Driving under the influence is a serious enough offense. However, when you add in underage drinking, you or your loved one are now facing two charges. The first is driving under the influence, which is against the law for any driver. The second, of course, is the consumption of alcohol or liquor prior to reaching the legal drinking age.
What Does it Mean to Drive Under the Influence (DUI)?
In order to be charged a DUI (Driving Under the Influence) you must have a blood alcohol content (BAC) or .08%. If you are under the age of 21, which is the legal drinking age in Washington, you can have no more than a .02% blood alcohol level before you are considered DUI.
How Big of an Issue is Under Age Drinking And Driving in Washington?
According to statistics, Washington drivers 21 and under make up 10% of all licensed drivers in the state. However, they account for more than 13% of all DUI related fatalities. Drivers aged 16 to 20 are twice as likely as older drivers to die in an accident when they drive intoxicated. This means there is a disproportionate number of fatalities related to alcohol in drivers under the age of 21. Consequently, the law judges individuals under the legal drinking age harsher than it does those over 21.
What is a Minor DUI?
A minor DUI isn’t exactly the same charge as a DUI, only for a person under 21. In fact, a driver under 21 years-of-age can still be charged with a DUI, and will be if they are considered intoxicated while driving. However, if they aren’t intoxicated but have a blood alcohol level over .02, they will instead be charged with a “Minor Operating Motor Vehicle Over .02” or “Driver Under Twenty-One Consuming Alcohol.” This charge is sometimes shortened and referred to as simply a “Minor DUI,” “Minor Op,” or even a “Baby DUI.”
What Happens if You or Someone You Love is Charged With a Minor DUI?
A minor DUI is a misdemeanor. It is punishable by a fine which can run anywhere from $0 to $1,000 and 0-90 days in jail. It doesn’t carry any mandatory fines or jail time, nor does it have an ignition interlock device requirement. However, there is a mandatory license suspension for 90 days after a Minor DUI, which is a result of Washington’s Implied Consent Law. Also, if you face a DUI later in life, the judge trying your case might take your Minor DUI into consideration when determining your punishment. A Minor DUI also brings with it a requirement for “high risk” insurance.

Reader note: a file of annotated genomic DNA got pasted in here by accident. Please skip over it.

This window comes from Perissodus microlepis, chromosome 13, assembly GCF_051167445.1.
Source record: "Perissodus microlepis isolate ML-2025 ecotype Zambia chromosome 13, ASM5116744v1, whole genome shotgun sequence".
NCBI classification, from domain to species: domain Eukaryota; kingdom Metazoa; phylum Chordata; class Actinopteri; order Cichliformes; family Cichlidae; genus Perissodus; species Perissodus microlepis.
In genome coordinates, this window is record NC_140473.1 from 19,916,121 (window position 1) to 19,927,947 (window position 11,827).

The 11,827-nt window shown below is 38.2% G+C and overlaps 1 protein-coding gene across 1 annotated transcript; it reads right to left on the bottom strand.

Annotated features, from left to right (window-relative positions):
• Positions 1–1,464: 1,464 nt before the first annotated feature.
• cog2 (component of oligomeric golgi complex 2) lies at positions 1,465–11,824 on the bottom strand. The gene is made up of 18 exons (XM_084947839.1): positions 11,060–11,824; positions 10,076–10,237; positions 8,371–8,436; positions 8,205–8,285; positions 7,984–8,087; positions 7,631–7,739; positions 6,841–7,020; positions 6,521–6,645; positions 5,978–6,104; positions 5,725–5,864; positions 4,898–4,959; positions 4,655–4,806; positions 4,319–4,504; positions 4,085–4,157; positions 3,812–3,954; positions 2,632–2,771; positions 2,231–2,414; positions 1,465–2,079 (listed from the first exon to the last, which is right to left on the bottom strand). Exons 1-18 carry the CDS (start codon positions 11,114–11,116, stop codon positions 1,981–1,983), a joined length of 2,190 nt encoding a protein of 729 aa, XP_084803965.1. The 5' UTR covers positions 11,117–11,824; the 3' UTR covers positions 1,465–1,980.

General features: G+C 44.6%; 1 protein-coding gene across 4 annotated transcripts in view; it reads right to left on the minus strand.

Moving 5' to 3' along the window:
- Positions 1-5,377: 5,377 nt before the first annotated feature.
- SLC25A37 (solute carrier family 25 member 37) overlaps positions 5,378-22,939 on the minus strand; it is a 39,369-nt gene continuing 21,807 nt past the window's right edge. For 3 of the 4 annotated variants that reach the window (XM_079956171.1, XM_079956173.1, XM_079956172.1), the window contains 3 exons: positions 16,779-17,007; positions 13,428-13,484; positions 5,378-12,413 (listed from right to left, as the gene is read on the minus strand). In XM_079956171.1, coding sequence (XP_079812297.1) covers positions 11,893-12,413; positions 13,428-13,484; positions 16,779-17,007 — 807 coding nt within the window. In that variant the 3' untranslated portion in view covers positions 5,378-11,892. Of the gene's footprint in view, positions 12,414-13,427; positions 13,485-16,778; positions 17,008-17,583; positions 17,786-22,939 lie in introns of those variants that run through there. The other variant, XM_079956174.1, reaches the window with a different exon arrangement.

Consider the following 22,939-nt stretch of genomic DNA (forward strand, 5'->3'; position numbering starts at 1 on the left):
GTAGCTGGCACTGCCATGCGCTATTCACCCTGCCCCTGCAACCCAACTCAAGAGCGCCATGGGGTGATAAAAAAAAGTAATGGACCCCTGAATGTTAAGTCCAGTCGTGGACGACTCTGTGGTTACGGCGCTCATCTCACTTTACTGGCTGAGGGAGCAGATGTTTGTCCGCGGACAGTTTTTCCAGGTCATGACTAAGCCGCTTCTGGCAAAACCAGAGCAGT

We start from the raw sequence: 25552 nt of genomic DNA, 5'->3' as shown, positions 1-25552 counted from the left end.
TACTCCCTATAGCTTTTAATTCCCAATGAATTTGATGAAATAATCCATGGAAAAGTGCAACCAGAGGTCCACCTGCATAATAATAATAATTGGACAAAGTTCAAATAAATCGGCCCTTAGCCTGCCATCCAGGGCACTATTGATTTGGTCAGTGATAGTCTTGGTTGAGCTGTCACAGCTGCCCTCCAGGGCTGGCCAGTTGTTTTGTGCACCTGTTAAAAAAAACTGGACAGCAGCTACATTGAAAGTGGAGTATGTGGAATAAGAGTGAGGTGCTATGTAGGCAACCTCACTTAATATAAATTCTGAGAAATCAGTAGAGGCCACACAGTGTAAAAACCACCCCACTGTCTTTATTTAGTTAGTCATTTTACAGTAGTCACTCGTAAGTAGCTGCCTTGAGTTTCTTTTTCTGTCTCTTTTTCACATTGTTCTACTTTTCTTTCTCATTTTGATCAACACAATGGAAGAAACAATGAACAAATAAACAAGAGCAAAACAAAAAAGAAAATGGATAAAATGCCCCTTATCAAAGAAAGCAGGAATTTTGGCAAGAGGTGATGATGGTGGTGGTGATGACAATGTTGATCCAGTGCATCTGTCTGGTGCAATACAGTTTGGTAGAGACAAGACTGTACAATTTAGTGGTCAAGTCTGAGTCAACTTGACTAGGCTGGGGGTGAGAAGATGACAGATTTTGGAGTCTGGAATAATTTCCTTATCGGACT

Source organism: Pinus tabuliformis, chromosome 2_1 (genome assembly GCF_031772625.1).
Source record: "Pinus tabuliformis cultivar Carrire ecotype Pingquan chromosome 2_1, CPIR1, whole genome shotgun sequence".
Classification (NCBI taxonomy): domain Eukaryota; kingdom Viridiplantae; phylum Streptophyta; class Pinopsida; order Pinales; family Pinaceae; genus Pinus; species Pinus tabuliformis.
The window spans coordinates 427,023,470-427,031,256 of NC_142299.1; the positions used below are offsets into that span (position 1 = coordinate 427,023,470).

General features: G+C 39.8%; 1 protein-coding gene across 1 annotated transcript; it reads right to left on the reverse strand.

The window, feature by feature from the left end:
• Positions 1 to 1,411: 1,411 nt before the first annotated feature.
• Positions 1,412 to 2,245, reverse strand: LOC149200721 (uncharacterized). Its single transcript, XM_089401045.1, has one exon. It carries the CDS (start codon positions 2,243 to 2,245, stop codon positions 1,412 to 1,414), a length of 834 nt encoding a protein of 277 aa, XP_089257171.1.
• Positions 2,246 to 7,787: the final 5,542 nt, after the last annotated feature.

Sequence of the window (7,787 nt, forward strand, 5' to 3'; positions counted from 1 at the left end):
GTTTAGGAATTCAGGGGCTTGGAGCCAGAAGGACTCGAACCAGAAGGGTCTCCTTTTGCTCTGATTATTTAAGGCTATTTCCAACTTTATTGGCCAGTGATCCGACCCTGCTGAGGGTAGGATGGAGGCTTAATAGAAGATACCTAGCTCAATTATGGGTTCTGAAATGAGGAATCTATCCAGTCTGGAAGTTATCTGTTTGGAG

- What is High-Risk Insurance? Being put in the “high risk” category simply means you are a high risk when it comes to insurance. In the insurance’s point-of-view, you are more likely to be in an accident, which is what constitutes the change in category. Of course, being high risk makes your insurance more expensive. To help reduce your costs eventually, you can:
- Ask your insurance agent for approved defensive driving courses and take a class.
- Go at least three years within getting another ticket or violation to do with driving.
- Go accident-free for at least three years.
What Other Charges Might an Under Age Drinker Face?
In addition to a “Minor DUI” charge, a surge in insurance costs, losing your license and possible fines, an underage drinker might also face the following charges:
- Child endangerment violations.
- Soliciting alcohol.
- Minor in possession of alcohol.
- Distributing alcohol to minors. This charge might come about if there were other underage drinkers in the car at the time.
- Possession of false identification. This is applicable if the driver used false or fake identification to purchase alcohol.
- Vehicle maintenance and moving violations.
What is The Punishment For a Regular DUI Charge?
In Washington, the following is a breakdown of what you can expect if you or your loved one are convicted of a DUI:
- First Conviction: This comes with a punishment of up to one year in prison, license suspension for up to 90 days and a fine from $850 to $5,000.
- Second Conviction: If your second conviction is within seven years of the first, you can expect imprisonment from 30 days up to one year, a fine from $1,100 to $5,000 and a license suspension of over two years.
Contact an Experienced Spokane DUI Attorney
Facing a criminal conviction of a DUI is a scary situation, no matter your age. However, if you’re under 21 years-of-age, a criminal charge is even scarier. Criminal defense attorneys understand how to fight these charges. We know everyone makes mistakes. We don’t want you to pay forever for a mistake you made in one moment of poor judgment. Contact us today to learn more about underage drinking and how we can help you face a DUI conviction as someone less than 21 years of age.